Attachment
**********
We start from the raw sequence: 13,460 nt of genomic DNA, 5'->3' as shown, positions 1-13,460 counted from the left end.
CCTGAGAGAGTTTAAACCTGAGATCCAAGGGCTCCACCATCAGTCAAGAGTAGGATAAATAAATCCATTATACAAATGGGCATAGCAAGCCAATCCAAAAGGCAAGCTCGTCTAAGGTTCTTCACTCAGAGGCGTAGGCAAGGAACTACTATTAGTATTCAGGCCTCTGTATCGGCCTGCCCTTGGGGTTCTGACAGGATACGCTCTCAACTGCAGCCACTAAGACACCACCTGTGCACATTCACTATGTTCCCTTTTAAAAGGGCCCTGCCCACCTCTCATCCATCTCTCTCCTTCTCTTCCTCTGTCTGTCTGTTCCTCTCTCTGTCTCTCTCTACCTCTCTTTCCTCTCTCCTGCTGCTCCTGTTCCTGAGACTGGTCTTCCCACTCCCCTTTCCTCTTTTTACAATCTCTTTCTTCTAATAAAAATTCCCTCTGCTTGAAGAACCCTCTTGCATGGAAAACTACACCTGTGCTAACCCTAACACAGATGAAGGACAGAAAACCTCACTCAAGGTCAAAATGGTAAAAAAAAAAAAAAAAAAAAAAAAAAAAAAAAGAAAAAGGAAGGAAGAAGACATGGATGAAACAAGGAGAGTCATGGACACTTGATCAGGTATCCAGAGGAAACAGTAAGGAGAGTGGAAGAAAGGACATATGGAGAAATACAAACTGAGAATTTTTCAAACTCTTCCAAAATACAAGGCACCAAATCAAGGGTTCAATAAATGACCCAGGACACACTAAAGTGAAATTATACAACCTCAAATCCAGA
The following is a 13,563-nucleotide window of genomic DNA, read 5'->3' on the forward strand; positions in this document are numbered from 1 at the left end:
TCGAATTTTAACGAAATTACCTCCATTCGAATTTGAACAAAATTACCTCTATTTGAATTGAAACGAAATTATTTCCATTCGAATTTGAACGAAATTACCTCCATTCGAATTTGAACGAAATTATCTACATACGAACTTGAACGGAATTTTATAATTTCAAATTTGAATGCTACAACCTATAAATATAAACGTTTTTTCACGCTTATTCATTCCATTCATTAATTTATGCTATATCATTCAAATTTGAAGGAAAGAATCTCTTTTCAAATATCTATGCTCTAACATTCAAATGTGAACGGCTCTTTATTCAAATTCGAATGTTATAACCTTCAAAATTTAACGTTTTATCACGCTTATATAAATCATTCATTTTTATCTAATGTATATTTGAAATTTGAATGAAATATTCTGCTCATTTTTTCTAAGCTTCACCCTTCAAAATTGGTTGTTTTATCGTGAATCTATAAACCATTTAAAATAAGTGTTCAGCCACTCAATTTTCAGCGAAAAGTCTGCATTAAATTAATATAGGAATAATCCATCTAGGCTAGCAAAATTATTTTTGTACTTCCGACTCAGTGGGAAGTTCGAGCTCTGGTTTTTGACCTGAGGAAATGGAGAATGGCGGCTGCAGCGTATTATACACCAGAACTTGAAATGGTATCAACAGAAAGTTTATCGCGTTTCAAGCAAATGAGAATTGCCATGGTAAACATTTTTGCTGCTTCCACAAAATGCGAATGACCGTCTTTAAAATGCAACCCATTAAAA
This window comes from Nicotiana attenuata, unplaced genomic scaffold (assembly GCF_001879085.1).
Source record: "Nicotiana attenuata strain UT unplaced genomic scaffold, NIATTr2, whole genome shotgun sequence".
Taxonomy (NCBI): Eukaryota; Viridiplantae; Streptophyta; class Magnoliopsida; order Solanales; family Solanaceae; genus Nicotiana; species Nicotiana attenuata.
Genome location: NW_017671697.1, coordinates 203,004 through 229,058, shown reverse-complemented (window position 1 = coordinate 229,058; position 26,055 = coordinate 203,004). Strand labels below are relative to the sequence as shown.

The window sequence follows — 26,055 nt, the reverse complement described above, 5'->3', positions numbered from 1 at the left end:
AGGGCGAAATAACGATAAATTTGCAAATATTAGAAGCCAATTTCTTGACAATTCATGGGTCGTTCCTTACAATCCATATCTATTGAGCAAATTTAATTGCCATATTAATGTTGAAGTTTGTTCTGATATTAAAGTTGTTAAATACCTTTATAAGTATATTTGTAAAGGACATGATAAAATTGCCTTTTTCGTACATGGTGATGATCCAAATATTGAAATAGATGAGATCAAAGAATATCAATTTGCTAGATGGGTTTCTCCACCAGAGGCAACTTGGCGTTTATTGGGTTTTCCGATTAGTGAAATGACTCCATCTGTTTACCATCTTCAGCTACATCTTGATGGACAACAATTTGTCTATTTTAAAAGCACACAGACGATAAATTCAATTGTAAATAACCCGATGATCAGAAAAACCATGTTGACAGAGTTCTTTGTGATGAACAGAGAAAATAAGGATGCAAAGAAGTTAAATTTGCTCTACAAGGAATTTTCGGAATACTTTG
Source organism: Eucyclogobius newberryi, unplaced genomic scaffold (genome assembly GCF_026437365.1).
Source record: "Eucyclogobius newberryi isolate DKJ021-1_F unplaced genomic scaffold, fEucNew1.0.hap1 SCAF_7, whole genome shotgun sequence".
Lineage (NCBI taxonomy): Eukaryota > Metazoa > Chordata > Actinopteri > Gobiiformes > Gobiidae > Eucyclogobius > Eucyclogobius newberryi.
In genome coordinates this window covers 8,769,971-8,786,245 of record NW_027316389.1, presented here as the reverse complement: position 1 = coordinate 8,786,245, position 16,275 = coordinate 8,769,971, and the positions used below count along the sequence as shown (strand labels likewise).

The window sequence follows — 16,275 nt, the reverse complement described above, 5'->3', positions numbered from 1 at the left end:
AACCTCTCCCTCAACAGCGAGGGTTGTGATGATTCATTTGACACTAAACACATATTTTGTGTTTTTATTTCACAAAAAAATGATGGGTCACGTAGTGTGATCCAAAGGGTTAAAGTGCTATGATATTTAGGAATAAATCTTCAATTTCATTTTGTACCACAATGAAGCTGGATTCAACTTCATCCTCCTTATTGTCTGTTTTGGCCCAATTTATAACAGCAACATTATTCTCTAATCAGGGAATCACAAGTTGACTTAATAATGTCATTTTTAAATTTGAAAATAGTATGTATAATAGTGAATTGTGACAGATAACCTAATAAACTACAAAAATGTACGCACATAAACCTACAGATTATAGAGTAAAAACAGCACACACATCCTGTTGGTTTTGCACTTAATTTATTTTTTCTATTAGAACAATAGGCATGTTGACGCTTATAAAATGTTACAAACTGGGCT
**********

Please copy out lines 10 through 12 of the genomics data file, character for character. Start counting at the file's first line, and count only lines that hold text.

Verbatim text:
AGGGCGAAATAACGATAAATTTGCAAATATTAGAAGCCAATTTCTTGACAATTCATGGGTCGTTCCTTACAATCCATATCTATTGAGCAAATTTAATTGCCATATTAATGTTGAAGTTTGTTCTGATATTAAAGTTGTTAAATACCTTTATAAGTATATTTGTAAAGGACATGATAAAATTGCCTTTTTCGTACATGGTGATGATCCAAATATTGAAATAGATGAGATCAAAGAATATCAATTTGCTAGATGGGTTTCTCCACCAGAGGCAACTTGGCGTTTATTGGGTTTTCCGATTAGTGAAATGACTCCATCTGTTTACCATCTTCAGCTACATCTTGATGGACAACAATTTGTCTATTTTAAAAGCACACAGACGATAAATTCAATTGTAAATAACCCGATGATCAGAAAAACCATGTTGACAGAGTTCTTTGTGATGAACAGAGAAAATAAGGATGCAAAGAAGTTAAATTTGCTCTACAAGGAATTTTCGGAATACTTTG
Source organism: Eucyclogobius newberryi, unplaced genomic scaffold (genome assembly GCF_026437365.1).
Source record: "Eucyclogobius newberryi isolate DKJ021-1_F unplaced genomic scaffold, fEucNew1.0.hap1 SCAF_7, whole genome shotgun sequence".